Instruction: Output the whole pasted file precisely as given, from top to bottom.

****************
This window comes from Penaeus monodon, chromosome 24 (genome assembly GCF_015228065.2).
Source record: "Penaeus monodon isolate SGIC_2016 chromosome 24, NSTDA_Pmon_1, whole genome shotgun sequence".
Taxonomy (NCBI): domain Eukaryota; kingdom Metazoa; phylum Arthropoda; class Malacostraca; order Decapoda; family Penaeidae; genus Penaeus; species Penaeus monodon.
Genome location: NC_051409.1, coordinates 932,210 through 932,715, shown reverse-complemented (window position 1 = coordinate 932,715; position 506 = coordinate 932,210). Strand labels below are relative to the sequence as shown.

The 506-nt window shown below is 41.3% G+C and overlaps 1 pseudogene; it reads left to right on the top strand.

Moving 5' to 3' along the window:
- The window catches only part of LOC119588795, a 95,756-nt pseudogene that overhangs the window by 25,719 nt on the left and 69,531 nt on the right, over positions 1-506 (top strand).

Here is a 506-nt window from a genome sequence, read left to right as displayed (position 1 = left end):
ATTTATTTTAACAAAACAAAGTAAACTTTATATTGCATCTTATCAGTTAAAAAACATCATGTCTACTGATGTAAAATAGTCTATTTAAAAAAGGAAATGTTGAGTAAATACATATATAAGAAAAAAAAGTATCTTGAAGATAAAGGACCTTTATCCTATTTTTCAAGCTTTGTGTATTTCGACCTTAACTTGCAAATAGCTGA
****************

This window comes from Penaeus monodon, chromosome 24 (genome assembly GCF_015228065.2).
Source record: "Penaeus monodon isolate SGIC_2016 chromosome 24, NSTDA_Pmon_1, whole genome shotgun sequence".
Taxonomy (NCBI): domain Eukaryota; kingdom Metazoa; phylum Arthropoda; class Malacostraca; order Decapoda; family Penaeidae; genus Penaeus; species Penaeus monodon.
Genome location: NC_051409.1, coordinates 932,210 through 932,715, shown reverse-complemented (window position 1 = coordinate 932,715; position 506 = coordinate 932,210). Strand labels below are relative to the sequence as shown.

The 506-nt window shown below is 41.3% G+C and overlaps 1 pseudogene; it reads left to right on the top strand.

Moving 5' to 3' along the window:
- The window catches only part of LOC119588795, a 95,756-nt pseudogene that overhangs the window by 25,719 nt on the left and 69,531 nt on the right, over positions 1-506 (top strand).

Here is a 506-nt window from a genome sequence, read left to right as displayed (position 1 = left end):
ATTTATTTTAACAAAACAAAGTAAACTTTATATTGCATCTTATCAGTTAAAAAACATCATGTCTACTGATGTAAAATAGTCTATTTAAAAAAGGAAATGTTGAGTAAATACATATATAAGAAAAAAAAGTATCTTGAAGATAAAGGACCTTTATCCTATTTTTCAAGCTTTGTGTATTTCGACCTTAACTTGCAAATAGCTGA